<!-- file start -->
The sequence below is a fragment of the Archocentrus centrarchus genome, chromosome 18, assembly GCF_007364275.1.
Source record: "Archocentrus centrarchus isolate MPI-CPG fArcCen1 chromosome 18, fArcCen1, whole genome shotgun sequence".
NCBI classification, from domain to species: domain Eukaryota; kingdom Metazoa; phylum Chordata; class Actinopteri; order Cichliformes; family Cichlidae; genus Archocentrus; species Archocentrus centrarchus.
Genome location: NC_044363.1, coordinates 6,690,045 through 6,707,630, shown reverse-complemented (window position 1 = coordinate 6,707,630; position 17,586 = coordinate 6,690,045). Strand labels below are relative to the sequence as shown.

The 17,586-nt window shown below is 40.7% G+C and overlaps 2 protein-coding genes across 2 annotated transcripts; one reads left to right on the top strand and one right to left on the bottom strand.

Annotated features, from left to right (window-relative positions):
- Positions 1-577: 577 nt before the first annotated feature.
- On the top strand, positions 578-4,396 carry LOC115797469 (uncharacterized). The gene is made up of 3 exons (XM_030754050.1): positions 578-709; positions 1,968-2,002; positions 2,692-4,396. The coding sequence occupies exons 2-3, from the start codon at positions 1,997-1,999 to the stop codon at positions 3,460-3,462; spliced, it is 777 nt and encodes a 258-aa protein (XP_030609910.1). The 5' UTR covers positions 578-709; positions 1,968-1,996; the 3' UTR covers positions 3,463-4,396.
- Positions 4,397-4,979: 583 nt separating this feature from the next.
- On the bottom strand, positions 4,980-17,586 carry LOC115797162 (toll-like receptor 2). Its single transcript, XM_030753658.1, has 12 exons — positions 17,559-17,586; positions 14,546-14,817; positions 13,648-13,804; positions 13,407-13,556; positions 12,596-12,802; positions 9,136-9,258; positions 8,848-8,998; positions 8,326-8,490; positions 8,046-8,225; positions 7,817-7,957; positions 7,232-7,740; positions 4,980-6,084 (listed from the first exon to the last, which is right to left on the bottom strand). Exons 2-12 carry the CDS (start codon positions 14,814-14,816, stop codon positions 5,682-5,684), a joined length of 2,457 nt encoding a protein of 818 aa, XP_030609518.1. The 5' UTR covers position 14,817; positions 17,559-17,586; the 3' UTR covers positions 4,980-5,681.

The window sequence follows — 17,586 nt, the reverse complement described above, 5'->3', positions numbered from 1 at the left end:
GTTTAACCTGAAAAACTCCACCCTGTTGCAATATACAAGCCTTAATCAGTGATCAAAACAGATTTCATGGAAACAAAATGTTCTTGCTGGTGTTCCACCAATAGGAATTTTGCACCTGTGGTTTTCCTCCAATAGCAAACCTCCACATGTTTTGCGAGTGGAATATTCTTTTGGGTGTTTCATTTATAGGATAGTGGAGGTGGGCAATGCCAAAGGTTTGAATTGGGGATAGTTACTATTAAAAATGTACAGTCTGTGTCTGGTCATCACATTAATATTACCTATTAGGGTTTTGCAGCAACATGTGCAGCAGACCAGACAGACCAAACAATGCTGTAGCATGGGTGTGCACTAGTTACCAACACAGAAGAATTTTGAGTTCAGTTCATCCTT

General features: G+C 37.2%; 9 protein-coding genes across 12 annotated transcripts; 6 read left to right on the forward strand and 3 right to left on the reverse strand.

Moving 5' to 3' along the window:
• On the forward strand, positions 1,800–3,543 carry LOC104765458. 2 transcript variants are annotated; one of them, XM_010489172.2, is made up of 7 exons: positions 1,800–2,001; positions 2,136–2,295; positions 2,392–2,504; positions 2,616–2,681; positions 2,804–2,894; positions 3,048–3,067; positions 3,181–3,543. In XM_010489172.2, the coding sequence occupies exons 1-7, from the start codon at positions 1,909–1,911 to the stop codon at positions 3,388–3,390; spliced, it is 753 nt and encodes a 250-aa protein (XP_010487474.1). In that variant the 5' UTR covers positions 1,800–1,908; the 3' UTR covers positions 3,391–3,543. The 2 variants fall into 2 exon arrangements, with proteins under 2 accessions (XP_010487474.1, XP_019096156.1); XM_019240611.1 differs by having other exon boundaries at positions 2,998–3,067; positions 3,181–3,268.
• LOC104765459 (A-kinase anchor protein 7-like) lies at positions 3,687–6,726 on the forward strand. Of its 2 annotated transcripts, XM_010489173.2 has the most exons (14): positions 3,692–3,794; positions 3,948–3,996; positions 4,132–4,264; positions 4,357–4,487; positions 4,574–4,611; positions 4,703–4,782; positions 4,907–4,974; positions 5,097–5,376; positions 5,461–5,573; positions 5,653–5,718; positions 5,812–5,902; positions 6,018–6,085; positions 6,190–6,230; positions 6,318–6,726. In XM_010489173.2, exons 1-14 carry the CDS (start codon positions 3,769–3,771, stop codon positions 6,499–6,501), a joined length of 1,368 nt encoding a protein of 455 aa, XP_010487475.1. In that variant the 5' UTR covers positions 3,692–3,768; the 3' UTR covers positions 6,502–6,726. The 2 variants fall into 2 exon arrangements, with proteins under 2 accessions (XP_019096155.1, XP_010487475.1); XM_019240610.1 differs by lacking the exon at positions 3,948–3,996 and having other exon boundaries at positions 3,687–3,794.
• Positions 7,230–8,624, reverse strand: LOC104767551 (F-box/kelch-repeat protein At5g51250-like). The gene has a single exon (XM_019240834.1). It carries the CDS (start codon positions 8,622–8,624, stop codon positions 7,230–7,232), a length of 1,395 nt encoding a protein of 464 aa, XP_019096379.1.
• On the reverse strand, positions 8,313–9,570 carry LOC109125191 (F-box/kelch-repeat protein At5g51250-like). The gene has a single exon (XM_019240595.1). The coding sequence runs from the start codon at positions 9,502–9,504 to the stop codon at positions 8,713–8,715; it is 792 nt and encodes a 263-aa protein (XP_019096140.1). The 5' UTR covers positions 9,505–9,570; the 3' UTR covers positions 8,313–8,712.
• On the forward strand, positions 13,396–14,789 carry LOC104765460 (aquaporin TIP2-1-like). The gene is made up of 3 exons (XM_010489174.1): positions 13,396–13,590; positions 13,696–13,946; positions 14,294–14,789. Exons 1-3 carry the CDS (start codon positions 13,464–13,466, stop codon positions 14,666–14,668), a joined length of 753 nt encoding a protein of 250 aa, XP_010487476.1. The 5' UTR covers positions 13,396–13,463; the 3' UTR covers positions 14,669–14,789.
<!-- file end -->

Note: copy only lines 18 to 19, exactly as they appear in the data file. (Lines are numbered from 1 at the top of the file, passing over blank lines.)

• On the reverse strand, positions 8,313–9,570 carry LOC109125191 (F-box/kelch-repeat protein At5g51250-like). The gene has a single exon (XM_019240595.1). The coding sequence runs from the start codon at positions 9,502–9,504 to the stop codon at positions 8,713–8,715; it is 792 nt and encodes a 263-aa protein (XP_019096140.1). The 5' UTR covers positions 9,505–9,570; the 3' UTR covers positions 8,313–8,712.
• On the forward strand, positions 13,396–14,789 carry LOC104765460 (aquaporin TIP2-1-like). The gene is made up of 3 exons (XM_010489174.1): positions 13,396–13,590; positions 13,696–13,946; positions 14,294–14,789. Exons 1-3 carry the CDS (start codon positions 13,464–13,466, stop codon positions 14,666–14,668), a joined length of 753 nt encoding a protein of 250 aa, XP_010487476.1. The 5' UTR covers positions 13,396–13,463; the 3' UTR covers positions 14,669–14,789.